Involvement in International Politics

involvementJack Straw first gained international attention when getting involved in Chilean politics in the late 1990’s. The ex-President and Senator Augusto Pinochet, a well-known dictator, was detained by the English authorities despite having diplomatic immunity. Pinochet’s detention was condemned by the Chilean government for being diplomatically disrespectful. In contrast, many Chileans and left-wing supporters approved of Pinochet’s detention in England hoping for justice in a later trial in Spain; however, Jack Straw eventually decided to send Pinochet back to Chile after receiving medical reports indicating his health couldn’t stand a trial.

Later on, in 2001, Straw was appointed Foreign and Commonwealth Secretary, position that he held until 2007. His first year in this office coincided with the USA terrorist attack on 11 September 2001; Straw decided to remain inactive during this particular conflict. He subsequently declared that the establishment of the RIP 2000 as a measure against terrorism was his contribution. Tony Blair, Prime Minister at the time, was the one who dealt directly with this issue on behalf of the United Kingdom.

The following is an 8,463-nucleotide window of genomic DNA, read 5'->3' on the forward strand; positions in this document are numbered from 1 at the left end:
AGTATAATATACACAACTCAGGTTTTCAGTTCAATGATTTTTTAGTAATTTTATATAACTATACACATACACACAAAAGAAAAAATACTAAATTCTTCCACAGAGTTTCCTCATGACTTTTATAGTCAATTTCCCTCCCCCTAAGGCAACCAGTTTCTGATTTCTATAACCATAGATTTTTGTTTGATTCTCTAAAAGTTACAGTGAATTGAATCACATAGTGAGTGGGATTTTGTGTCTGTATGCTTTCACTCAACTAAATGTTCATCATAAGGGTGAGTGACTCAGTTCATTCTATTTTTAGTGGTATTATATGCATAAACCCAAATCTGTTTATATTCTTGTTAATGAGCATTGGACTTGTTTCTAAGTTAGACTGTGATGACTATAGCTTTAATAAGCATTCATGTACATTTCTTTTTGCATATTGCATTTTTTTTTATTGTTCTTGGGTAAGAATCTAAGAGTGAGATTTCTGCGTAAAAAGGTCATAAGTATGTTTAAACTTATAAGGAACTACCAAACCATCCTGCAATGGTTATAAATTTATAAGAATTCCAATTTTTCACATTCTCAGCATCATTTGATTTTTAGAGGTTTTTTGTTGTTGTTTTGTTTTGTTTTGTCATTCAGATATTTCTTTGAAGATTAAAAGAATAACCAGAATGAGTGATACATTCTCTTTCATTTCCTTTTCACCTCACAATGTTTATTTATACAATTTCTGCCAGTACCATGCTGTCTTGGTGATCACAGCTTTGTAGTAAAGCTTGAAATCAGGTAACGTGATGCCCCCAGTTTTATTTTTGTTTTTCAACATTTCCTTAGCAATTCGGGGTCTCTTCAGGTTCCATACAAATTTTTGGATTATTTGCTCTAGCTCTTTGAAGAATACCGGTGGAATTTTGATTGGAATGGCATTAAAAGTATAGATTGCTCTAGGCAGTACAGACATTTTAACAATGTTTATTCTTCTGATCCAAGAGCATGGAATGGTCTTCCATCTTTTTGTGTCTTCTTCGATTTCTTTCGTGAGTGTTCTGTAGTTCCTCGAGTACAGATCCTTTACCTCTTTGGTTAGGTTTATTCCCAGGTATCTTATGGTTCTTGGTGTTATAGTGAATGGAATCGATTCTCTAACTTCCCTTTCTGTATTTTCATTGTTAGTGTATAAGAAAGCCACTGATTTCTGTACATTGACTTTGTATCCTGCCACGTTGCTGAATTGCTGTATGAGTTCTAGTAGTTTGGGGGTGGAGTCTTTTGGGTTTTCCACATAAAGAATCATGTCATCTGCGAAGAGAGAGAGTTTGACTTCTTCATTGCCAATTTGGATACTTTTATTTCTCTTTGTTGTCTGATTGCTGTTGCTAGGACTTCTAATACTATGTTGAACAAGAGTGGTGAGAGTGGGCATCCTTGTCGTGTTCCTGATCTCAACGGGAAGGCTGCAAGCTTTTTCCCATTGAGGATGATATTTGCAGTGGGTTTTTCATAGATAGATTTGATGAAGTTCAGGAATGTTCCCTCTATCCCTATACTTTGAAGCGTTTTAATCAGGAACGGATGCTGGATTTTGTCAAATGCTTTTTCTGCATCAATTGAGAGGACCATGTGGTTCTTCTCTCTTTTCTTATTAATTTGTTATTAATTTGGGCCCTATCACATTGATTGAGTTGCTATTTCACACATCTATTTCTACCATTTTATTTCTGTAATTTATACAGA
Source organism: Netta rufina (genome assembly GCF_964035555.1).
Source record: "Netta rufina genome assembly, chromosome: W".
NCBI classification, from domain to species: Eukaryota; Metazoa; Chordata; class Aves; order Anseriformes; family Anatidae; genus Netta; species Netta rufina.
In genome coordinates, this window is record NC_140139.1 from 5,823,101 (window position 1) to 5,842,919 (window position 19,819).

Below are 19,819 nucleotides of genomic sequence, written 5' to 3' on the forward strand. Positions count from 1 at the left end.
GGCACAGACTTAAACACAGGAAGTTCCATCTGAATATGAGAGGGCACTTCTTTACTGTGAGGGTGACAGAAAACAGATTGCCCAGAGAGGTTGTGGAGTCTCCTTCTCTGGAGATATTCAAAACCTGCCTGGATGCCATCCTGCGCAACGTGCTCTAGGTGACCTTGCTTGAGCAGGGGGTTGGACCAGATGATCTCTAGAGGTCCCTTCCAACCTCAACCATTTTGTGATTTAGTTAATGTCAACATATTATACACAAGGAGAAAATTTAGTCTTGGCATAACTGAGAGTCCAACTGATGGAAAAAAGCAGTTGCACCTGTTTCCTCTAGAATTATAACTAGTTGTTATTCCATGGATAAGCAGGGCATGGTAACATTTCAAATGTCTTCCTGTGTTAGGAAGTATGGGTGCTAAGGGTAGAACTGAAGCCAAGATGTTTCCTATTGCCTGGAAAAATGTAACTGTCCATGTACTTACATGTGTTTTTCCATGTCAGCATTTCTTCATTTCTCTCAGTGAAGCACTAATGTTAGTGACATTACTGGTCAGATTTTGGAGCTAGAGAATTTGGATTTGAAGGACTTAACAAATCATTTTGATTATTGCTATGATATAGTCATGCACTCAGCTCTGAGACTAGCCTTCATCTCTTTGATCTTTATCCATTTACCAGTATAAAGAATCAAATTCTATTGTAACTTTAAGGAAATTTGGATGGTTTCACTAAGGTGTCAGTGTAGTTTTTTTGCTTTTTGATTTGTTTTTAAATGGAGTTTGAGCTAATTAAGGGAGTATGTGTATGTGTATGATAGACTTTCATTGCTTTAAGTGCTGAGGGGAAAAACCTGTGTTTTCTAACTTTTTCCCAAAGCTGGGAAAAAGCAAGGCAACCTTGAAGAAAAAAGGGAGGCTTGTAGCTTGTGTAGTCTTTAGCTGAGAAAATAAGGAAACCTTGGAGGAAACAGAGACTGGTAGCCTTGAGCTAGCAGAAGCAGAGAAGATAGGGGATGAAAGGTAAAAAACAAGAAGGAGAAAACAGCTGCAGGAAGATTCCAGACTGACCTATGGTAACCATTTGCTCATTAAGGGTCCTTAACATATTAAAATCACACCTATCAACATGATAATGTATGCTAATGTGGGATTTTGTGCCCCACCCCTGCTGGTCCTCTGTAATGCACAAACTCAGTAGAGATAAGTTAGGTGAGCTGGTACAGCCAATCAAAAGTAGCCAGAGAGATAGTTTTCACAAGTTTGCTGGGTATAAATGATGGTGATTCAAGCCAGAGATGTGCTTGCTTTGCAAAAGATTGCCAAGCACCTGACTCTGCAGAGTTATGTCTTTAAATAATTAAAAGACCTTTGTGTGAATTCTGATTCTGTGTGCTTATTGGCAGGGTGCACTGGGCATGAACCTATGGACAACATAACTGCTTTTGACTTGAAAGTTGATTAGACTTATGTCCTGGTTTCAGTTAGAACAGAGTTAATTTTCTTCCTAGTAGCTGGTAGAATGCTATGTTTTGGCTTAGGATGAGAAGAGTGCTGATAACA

Another important episode occurred in 2004 when an unsuccessful coup d’état in Equatorial Guinea took place. President Teodoro Obiang affirmed that the coup was part of a plot financed by the USA, the UK and Spain. As a matter of fact, evidence was found that there were British oil companies financing this coup as part of an elaborated plan, which consisted of obtaining lower oil prices from the new government after overthrowing Obiang. Jack Straw and other British officials declared having revised related reports and finding no proof of these allegations; nevertheless, the evidence was eventually found by the press. They proceeded to publicly apologies and alleged ignorance of all of the above.

Finally, joining the United States government on the war against Iraq (2003) presented a great challenge. Together with Tony Blair, Straw has been criticized for his approval on sending British troops to bomb Iraqi territory; in his defense, Blair stated the decision had been taken as Saddam Hussein was a menace to world peace.